Show simple item record

Knöcherne Veränderungen an Schädelcalotten einer rezenten Population von Körperspendern aus dem Zentum Anatomie der Universitätsmedizin Göttingen: Ein Beitrag zur Paläopathologie

dc.contributor.advisorSchultz, Michael Prof. Dr. Dr.
dc.contributor.authorFreundt, Martin
dc.titleKnöcherne Veränderungen an Schädelcalotten einer rezenten Population von Körperspendern aus dem Zentum Anatomie der Universitätsmedizin Göttingen: Ein Beitrag zur Paläopathologiede
dc.title.translatedBone changes in cranial vaults of a contemporary population of body donors from the Anatomy Center of the University Medical Center Göttingen: A contribution to
dc.contributor.refereeSchultz, Michael Prof. Dr. Dr.
dc.description.abstractengMany works in the field of geriatrics and gerontology have focused on the anatomical, physiological, and biochemical changes in the aging organism and their mutual influence. However, in paleopathological research, aside from degenerative changes, this topic represents a gap. Distinguishing between physiological, purely age-related, non-pathological changes and pathological changes is often difficult due to their mutual influence—especially in archaeological bone finds, where this distinction is often complicated by postmortem changes. Against this background, the question arose as to whether such age-related physiological and pathological changes are present in a contemporary population and how they manifest. Furthermore, the question arose of whether it is possible to differentiate between physiological age-related changes and pathological changes based on morphological findings, and whether these changes show a dependence on age and sex. Also of interest was the extent to which these changes mutually influence their morphological appearance. In order to contribute to anthropological-paleopathological assessment, the pathomechanisms and diseases underlying bone changes were made plausible. For this purpose, 616 skullcaps from body donations that died between 1985 and 2005 were examined for bony changes. In order to do justice to the entire extent of bone changes on the skull roof, the results of macroscopic, microscopic, and radiological findings were presented and detailed in selected case examples. A variety of images were used in the work to facilitate the comparison of findings on archaeological bone finds. Regarding age, statistical relevance could not be demonstrated due to the mostly small sample size of affected individuals and a generally insufficient representation of younger individuals. In most cases, a balanced distribution of sexes could be demonstrated. An exception was found in the frequency of enlarged impressions of meningeal vessels and the associated neoplasia in the marginal area of meningeal vessels and traces of perisinuous processes. In these cases, women were statistically significantly more affected by these changes than men. The bone changes were also discussed against the background of metabolic, structural, and immunological aging changes to demonstrate their diverse interplay mechanisms. In summary, it must be said that in the discussion of bone changes, there often appears to be a blurry boundary between the physiological and the pathological. It was shown that bone changes such as substance loss, neoplasia, and traces of hypervascularization, which are primarily associated with pathological processes, can often be strongly influenced by the effects of physiological aging changes. Consequently, it is worth discussing whether these changes could be age-related bone modulations. This is a matter that requires further study for subsequent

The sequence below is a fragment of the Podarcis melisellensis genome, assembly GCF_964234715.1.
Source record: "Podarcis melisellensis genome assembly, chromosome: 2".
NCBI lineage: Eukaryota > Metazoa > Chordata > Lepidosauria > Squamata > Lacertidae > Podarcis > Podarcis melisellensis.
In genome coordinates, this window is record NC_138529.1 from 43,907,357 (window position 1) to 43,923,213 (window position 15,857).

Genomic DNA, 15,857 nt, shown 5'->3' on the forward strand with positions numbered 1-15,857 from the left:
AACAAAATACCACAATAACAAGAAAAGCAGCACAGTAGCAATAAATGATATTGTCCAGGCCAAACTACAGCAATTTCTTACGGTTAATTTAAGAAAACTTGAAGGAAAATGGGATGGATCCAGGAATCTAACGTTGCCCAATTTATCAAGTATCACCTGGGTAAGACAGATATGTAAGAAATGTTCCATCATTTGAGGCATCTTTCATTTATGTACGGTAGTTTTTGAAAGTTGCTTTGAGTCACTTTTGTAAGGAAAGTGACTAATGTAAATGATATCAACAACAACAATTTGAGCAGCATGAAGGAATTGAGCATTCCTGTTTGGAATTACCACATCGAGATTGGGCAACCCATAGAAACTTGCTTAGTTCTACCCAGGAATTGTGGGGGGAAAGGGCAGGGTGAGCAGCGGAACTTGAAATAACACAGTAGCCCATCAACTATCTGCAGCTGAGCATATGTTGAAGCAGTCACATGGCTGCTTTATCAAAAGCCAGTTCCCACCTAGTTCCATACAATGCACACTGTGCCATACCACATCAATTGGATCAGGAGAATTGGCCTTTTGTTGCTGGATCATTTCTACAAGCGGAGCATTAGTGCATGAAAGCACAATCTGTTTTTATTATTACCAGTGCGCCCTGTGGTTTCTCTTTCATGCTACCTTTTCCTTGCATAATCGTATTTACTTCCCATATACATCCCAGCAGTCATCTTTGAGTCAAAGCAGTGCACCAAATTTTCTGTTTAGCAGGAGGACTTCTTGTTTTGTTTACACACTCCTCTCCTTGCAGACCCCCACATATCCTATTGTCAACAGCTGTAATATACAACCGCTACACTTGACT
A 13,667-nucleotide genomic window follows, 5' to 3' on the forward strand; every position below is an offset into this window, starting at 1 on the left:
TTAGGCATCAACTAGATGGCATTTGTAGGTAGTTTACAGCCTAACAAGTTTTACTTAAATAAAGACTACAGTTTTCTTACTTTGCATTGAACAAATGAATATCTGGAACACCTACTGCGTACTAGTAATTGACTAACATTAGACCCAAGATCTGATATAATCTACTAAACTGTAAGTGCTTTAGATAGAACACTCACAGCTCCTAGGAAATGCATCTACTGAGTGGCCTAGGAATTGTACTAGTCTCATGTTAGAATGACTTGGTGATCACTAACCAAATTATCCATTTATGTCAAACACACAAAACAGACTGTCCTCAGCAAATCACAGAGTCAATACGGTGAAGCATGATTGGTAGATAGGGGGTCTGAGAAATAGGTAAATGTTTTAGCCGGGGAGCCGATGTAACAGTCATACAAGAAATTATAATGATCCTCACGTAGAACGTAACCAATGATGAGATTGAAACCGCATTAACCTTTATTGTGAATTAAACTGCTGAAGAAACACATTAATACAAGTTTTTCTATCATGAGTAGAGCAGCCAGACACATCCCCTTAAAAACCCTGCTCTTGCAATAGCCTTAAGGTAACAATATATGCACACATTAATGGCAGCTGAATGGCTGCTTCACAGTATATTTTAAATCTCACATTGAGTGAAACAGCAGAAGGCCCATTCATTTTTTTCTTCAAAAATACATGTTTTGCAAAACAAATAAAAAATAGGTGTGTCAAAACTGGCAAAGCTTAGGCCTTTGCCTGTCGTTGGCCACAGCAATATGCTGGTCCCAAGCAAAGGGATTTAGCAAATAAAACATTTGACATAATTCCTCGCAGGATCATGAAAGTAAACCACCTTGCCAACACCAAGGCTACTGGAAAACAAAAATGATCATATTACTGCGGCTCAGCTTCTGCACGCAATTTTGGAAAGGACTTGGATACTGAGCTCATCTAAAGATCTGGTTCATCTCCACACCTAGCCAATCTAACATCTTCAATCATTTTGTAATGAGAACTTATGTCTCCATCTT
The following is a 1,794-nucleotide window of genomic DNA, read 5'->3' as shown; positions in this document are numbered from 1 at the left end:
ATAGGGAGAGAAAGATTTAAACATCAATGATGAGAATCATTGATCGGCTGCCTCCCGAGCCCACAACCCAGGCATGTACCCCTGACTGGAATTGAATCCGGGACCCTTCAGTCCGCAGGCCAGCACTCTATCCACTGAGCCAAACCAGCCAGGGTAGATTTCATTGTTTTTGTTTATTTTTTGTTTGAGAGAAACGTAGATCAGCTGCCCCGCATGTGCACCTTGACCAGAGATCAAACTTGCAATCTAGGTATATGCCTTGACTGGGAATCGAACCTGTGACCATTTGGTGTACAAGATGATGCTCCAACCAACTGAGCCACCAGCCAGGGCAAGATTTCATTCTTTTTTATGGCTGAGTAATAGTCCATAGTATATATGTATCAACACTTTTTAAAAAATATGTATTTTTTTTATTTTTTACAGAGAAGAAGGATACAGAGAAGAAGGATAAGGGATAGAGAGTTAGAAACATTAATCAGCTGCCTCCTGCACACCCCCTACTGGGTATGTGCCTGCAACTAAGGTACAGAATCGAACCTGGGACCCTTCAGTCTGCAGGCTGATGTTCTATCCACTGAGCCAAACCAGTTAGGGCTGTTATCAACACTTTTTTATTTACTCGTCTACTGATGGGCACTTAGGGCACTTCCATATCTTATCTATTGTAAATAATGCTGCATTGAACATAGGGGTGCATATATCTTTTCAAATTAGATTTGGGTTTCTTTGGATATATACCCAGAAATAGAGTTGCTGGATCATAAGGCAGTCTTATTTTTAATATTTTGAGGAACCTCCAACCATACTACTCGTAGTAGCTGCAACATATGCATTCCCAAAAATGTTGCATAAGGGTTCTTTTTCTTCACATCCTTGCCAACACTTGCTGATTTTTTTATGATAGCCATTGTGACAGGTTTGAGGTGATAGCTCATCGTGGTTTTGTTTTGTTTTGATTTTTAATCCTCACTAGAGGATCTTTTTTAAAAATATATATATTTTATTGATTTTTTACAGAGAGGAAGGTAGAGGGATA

dc.contributor.coRefereeGrellner, Wolfgang Prof. Dr.
dc.subject.engSkull capde
dc.subject.engCranial vaultde
dc.subject.engSkull roofde
dc.subject.engCranial domede
dc.subject.engArchaeological bone findde
dc.subject.engAnthropological-paleopathological assessmentde
dc.subject.engAge-related bone modulationsde
dc.subject.engBone changesde
dc.subject.engBony substance lossde
dc.subject.engBony neoplasiade
dc.subject.engBony traces of hypervascularizationde
dc.affiliation.instituteMedizinische Fakultätde
dc.subject.gokfullMedizin (PPN619874732)de
dc.notes.confirmationsentConfirmation sent 2024-05-15T11:45:01de

Files in this item


This item appears in the following Collection(s)

Show simple item record